Posts Tagged ‘popular literature’
Jim Coyle’s Toronto Star article is delightful.
Besides being a sweet way to travel, trains are machines made for stories.
The clickety-clack cadence, the lulling sway, the passing landscape of pastoral calm or gritty urban clutter — the factories, apartment blocks, laundry lines and fleeting glimpses of other people’s lives.
A mind in transit is a mind ripe for narrative.
Stephen Leacock knew that, or he wouldn’t have started a story by writing, “It leaves the city every day about five o’clock in the evening, the train for Mariposa.”
Anne Bailey knows it, too.
Bailey is Toronto Public Library’s director of branch libraries. It was her idea to have the library install a book-lending kiosk at Union Station, where there are trainfuls of prospective readers.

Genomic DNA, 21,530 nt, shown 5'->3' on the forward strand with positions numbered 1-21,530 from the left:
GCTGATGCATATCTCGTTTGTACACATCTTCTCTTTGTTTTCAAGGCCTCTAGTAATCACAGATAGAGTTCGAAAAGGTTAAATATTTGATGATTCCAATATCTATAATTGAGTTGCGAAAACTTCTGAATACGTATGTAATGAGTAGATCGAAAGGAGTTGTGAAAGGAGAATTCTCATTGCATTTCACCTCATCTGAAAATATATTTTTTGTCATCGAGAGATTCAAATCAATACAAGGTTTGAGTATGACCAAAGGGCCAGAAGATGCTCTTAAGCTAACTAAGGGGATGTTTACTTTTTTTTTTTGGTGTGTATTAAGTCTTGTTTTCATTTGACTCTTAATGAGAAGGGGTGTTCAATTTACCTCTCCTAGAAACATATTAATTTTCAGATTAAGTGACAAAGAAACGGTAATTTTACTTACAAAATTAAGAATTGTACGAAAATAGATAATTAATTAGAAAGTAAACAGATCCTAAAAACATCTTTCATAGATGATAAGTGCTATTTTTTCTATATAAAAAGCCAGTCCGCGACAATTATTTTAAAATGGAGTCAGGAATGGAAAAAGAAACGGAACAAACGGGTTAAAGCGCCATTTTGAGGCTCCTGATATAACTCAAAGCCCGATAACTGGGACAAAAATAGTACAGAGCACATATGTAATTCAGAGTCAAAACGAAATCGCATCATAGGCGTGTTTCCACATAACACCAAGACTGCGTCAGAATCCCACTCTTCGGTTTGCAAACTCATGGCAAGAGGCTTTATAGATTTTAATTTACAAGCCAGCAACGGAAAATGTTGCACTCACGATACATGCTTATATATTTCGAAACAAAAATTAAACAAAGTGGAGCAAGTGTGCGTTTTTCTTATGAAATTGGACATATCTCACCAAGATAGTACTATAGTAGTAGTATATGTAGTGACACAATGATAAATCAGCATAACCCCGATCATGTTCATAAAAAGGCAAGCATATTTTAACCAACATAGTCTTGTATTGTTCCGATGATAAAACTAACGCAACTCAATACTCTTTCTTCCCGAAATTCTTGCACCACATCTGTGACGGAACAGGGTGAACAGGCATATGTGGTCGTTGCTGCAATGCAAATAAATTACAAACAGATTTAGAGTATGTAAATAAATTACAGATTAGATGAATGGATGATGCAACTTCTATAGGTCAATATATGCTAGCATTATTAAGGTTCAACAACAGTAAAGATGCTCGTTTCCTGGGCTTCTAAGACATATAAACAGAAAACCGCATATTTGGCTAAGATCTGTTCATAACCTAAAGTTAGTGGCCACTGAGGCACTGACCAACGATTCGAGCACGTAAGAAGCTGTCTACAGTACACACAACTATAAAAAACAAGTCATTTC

“We’re tossing ideas around all the time,” she says of TPL, which watches what other libraries are doing; what banks or airports are trying in an increasingly mobile, self-service world; what other service providers are offering wherever people congregate or pass through in numbers.
I’ve been thinking of Doris Lessing, particularly of her 1985 book of essays, Prisons We Choose to Live Inside. The book version of the CBC’s Massey Lectures from that year, available for listeners at the website of the CBC, , this very good book is Lessing’s attempt to explain why people are willing to behave in ways others would think irrational. What is going on? How can we save ourselves from making these mistakes?
This year I want to extricate myself from my prisons. I’m not sure what there are, where they are, even the extent to which they can be escaped, but I do know that I have allowed myself to be terribly circumscribed. Some of these limits have justifiable reasons, some do not, but–I hope!–most can be escaped. Here’s to doing just that.